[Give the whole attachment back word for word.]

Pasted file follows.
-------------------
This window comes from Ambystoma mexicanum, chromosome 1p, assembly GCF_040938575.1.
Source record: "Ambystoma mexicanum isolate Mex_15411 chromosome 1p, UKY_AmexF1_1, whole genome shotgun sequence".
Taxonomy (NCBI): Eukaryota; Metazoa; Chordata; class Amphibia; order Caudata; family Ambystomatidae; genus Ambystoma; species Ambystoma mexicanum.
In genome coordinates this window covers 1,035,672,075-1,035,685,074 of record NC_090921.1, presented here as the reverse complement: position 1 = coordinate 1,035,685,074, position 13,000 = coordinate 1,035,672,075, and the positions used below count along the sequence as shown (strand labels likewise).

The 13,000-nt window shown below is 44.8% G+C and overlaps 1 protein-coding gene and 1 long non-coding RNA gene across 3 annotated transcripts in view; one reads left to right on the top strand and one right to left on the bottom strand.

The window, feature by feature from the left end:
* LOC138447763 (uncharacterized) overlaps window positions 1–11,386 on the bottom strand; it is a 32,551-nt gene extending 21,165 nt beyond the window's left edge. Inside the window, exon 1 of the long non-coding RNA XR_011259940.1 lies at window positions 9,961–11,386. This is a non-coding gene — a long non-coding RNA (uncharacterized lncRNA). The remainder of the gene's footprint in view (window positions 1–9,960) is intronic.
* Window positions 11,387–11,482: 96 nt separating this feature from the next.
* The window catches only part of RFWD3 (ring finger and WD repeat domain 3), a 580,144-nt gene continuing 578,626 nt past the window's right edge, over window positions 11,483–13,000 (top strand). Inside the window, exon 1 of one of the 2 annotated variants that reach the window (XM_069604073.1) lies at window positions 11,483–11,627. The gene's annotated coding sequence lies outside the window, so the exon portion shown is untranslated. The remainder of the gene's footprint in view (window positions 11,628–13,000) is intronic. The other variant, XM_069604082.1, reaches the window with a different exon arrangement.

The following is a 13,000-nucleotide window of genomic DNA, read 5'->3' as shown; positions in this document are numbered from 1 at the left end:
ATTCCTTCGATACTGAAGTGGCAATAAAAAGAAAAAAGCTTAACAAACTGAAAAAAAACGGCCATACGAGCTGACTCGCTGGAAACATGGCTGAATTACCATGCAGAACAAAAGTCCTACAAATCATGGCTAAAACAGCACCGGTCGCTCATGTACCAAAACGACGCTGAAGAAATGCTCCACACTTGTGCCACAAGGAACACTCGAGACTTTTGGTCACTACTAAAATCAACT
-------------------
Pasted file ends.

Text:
This window comes from Ambystoma mexicanum, chromosome 1p, assembly GCF_040938575.1.
Source record: "Ambystoma mexicanum isolate Mex_15411 chromosome 1p, UKY_AmexF1_1, whole genome shotgun sequence".
Taxonomy (NCBI): Eukaryota; Metazoa; Chordata; class Amphibia; order Caudata; family Ambystomatidae; genus Ambystoma; species Ambystoma mexicanum.
In genome coordinates this window covers 1,035,672,075-1,035,685,074 of record NC_090921.1, presented here as the reverse complement: position 1 = coordinate 1,035,685,074, position 13,000 = coordinate 1,035,672,075, and the positions used below count along the sequence as shown (strand labels likewise).

The 13,000-nt window shown below is 44.8% G+C and overlaps 1 protein-coding gene and 1 long non-coding RNA gene across 3 annotated transcripts in view; one reads left to right on the top strand and one right to left on the bottom strand.

The window, feature by feature from the left end:
* LOC138447763 (uncharacterized) overlaps window positions 1–11,386 on the bottom strand; it is a 32,551-nt gene extending 21,165 nt beyond the window's left edge. Inside the window, exon 1 of the long non-coding RNA XR_011259940.1 lies at window positions 9,961–11,386. This is a non-coding gene — a long non-coding RNA (uncharacterized lncRNA). The remainder of the gene's footprint in view (window positions 1–9,960) is intronic.
* Window positions 11,387–11,482: 96 nt separating this feature from the next.
* The window catches only part of RFWD3 (ring finger and WD repeat domain 3), a 580,144-nt gene continuing 578,626 nt past the window's right edge, over window positions 11,483–13,000 (top strand). Inside the window, exon 1 of one of the 2 annotated variants that reach the window (XM_069604073.1) lies at window positions 11,483–11,627. The gene's annotated coding sequence lies outside the window, so the exon portion shown is untranslated. The remainder of the gene's footprint in view (window positions 11,628–13,000) is intronic. The other variant, XM_069604082.1, reaches the window with a different exon arrangement.

The following is a 13,000-nucleotide window of genomic DNA, read 5'->3' as shown; positions in this document are numbered from 1 at the left end:
ATTCCTTCGATACTGAAGTGGCAATAAAAAGAAAAAAGCTTAACAAACTGAAAAAAAACGGCCATACGAGCTGACTCGCTGGAAACATGGCTGAATTACCATGCAGAACAAAAGTCCTACAAATCATGGCTAAAACAGCACCGGTCGCTCATGTACCAAAACGACGCTGAAGAAATGCTCCACACTTGTGCCACAAGGAACACTCGAGACTTTTGGTCACTACTAAAATCAACT